• Member of social, environmental and animal rights groups
  • Being involved with charities
  • Volunteering in the community
  • Playing team sports
  • Travelling
  • Participating in fundraising events
  • Participating in campaigns
F. Catering and hospitality jobs
Jobs: catering assistant, chef, cook, etc.
  • Cooking and baking
  • Going out and eating at restaurants
  • Creating new dishes
  • Preparing food for events
  • Watching food channel or food-related TV programmes (e.g. MasterChef)
  • Volunteering
  • Socialising
G. Administrative and information jobs
Jobs: admin, librarian, information officer, etc.
  • Reading (fiction and non-fiction books, magazines, etc.)
  • Writing (blog posts, articles, poems, books, etc.)
  • Volunteering
  • Playing team sports
  • 7. Five good examples of interests section of a CV

    Example 1 – Economist

    In my spare time, I enjoy meeting up with my friends and family, and I currently volunteer as a guest columnist for my local paper, The Daily Herald. I also enjoy reading business and economics magazines such as the Economist and Financial Times. [Economist CV template]

    Example 2 – Teaching Assistant

    Note: The example below is a bit long because the candidate had empty space in their CV and utilised it accordingly.


    Example 3 – Civil Engineer

    Due to my enduring passion for engineering, I enjoy building upon my knowledge of various computer programs that I can utilise to further my career in the industry. I also enjoy playing a number of sports, including tennis and indoor hockey. [Civil engineer CV template]

    Example 4 – Credit Controller


    Example 5 – Journalist

    In my spare time, I enjoy going to the gym and regularly partake in charity runs around the UK in order to help the community and to stay fit and healthy. I also enjoy keeping up to date with the current affairs, both national and international events, which helps me to get inspiration for the stories that I produce when I am working.

    8. Location of the hobbies section on a CV

    The interests section should be placed at the end of the second page, just before the CV References section:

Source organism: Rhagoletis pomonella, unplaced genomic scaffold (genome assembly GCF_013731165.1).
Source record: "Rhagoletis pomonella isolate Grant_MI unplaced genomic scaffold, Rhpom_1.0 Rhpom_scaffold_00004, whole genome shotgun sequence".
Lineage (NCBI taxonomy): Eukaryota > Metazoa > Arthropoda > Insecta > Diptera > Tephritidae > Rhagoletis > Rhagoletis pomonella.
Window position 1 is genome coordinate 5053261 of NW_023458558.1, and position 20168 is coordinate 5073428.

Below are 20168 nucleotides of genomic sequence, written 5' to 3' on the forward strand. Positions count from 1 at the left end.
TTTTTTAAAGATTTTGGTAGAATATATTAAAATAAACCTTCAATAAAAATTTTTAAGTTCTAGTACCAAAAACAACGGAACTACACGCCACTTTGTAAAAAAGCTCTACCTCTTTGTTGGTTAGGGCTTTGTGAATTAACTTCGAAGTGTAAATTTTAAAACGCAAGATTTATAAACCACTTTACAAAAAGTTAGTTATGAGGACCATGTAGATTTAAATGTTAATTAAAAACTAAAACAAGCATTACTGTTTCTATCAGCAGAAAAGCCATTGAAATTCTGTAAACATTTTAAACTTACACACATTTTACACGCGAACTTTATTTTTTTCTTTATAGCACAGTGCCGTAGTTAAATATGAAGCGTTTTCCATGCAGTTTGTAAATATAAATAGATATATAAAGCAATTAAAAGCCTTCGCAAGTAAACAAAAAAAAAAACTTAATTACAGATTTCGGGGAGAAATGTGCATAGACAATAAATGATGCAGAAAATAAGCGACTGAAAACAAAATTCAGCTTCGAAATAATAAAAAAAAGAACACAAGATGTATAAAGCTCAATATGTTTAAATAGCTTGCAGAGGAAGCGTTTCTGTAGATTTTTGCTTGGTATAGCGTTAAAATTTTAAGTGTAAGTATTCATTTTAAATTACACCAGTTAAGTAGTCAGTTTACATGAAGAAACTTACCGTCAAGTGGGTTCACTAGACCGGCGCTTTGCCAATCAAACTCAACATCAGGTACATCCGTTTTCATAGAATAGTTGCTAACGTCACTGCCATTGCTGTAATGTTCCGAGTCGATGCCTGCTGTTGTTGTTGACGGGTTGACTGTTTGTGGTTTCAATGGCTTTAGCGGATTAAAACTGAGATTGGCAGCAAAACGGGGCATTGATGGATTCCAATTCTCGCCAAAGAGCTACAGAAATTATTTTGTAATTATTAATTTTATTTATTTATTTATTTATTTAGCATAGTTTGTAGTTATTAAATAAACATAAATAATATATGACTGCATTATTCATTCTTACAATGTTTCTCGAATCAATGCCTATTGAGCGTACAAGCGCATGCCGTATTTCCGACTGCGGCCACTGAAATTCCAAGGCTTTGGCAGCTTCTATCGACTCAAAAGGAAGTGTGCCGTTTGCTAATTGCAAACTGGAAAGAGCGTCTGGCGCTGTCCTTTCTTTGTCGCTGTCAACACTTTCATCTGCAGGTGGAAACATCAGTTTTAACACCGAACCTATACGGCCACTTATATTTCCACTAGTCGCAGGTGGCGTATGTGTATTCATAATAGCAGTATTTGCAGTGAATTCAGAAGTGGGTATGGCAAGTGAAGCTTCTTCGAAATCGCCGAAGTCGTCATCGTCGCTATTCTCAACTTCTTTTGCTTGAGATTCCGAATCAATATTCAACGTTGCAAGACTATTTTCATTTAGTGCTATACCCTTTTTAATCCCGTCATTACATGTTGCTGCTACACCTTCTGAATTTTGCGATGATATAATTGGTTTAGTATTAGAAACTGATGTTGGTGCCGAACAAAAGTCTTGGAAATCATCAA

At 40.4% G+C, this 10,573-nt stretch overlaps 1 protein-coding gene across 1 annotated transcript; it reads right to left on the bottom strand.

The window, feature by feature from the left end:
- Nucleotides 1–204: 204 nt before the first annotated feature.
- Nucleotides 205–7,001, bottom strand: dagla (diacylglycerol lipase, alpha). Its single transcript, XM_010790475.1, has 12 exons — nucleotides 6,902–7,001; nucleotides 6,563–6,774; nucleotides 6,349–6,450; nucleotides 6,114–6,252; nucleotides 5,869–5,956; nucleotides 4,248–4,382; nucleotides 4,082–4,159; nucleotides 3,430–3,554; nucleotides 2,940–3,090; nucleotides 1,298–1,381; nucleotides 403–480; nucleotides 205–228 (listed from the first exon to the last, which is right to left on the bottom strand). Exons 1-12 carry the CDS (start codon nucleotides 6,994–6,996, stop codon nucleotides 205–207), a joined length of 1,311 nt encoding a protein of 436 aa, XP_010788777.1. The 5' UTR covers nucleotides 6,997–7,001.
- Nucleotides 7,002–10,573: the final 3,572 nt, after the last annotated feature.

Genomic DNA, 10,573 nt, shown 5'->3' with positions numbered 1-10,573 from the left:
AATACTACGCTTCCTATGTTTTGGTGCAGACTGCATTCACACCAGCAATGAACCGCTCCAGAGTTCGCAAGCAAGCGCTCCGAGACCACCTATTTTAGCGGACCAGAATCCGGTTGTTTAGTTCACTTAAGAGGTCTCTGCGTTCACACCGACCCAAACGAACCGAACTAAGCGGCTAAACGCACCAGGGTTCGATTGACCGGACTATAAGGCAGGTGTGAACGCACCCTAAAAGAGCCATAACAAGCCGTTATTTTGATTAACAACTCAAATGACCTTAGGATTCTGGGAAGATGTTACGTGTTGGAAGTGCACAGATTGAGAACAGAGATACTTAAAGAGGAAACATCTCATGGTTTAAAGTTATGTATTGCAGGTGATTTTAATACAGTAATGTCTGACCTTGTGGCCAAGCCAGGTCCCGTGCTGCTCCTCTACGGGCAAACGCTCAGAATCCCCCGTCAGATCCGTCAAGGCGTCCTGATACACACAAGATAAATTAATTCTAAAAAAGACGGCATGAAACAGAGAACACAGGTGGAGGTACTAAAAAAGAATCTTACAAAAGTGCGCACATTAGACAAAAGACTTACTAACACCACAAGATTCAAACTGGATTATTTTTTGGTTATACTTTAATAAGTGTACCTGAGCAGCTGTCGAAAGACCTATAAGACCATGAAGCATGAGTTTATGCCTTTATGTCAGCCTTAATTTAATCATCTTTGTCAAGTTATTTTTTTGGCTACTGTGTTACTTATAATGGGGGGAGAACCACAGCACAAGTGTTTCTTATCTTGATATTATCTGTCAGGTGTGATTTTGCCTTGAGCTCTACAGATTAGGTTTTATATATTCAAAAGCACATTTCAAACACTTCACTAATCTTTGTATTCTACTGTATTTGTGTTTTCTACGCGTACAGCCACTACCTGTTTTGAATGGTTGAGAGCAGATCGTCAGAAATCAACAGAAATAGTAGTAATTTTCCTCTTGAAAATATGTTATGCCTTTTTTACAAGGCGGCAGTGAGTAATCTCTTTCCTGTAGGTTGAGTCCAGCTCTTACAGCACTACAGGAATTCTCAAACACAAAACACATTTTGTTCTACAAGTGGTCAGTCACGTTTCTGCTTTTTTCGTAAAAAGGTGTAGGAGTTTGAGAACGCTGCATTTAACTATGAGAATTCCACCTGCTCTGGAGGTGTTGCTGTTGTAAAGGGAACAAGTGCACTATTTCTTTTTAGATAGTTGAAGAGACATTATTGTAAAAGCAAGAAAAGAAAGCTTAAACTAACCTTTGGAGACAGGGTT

Remember: This section is optional so placing it higher up on your CV will give the prospective employer the impression that you do not understand how to prioritise things. Think about it, how can your personal interests be more important to the employer than you work experience or qualifications?

    9. Things to avoid when writing your hobbies section

    Avoid falling victim to stereotypes

    It is best to avoid putting anything controversial or sensitive on your CV. Humans are by their nature very judgemental, so be wise about what you disclose on your CV. For example, some recruiters may judge you negatively if you included heavy metal as your favourite music genre.

    Keep clear of exposing your political, religious or sporting affiliations

    Stating that you are an “active member of the local church” may harm your chances of being invited to an interview, especially when the potential employer reading your CV is a strict atheist. Similarly, stating that you “volunteered on a number of Labour election campaigns” or that you are a “huge fan of Manchester United” is also not very good ideas.

    Avoid mentioning risky or time-consuming hobbies

    It is in the employer’s best interest to have you healthy, fit and able to work. Any leisure activities that put your life at risk (or are too time-consuming) will be looked unfavourably upon. Therefore, please remove “regular rock climbing in the Himalayas” as one of your hobbies from your CV. Thanks.

    Irrelevant hobbies

    Only make mention of your personal interests if they add value to your application. What value does “Stamp and coin collecting” as a hobby to the application of someone who applies for the Logistics Engineering Manager position? The answer: none. However, stamp collecting would be a very valuable hobby to mention when applying for a job as a Stamp Appraiser.

    Senior-level CVs

    Managers, executives and directors should entirely omit this section of their CVs. Their personal interests should be clear from their achievements and experiences in the workforce.

    Including too many hobbies

    Adding too many (3+) hobbies to your CV fills up valuable space that could be used for more important information. The following is a sample of a CV’s Hobbies section with too many hobbies:

    Having too many hobbies on a CV

    At this stage, the prospective employer will most likely be wondering: “Gosh, when will this person have any time to do some work?!”


    Remember that whatever you put on your CV, including your personal interests, may be asked about and scrutinised at the interview stage. Save yourself the embarrassment and do not lie about your hobbies.

    Weird interests

    Performing witchcraft and frog dissections for fun shouldn’t be the hobbies of anyone, let alone mentioning it on your professional CV!


    Yes, believe it or not, people have actually used these hobbies on their CVs…


    You should now know how to write the hobbies and interests section of your CV like a pro! Need any help on other parts of your CV or looking for a template? Check out Download CV templates (Word) and How to write a CV (guide) where you will find more tips, information and examples.

    Good luck!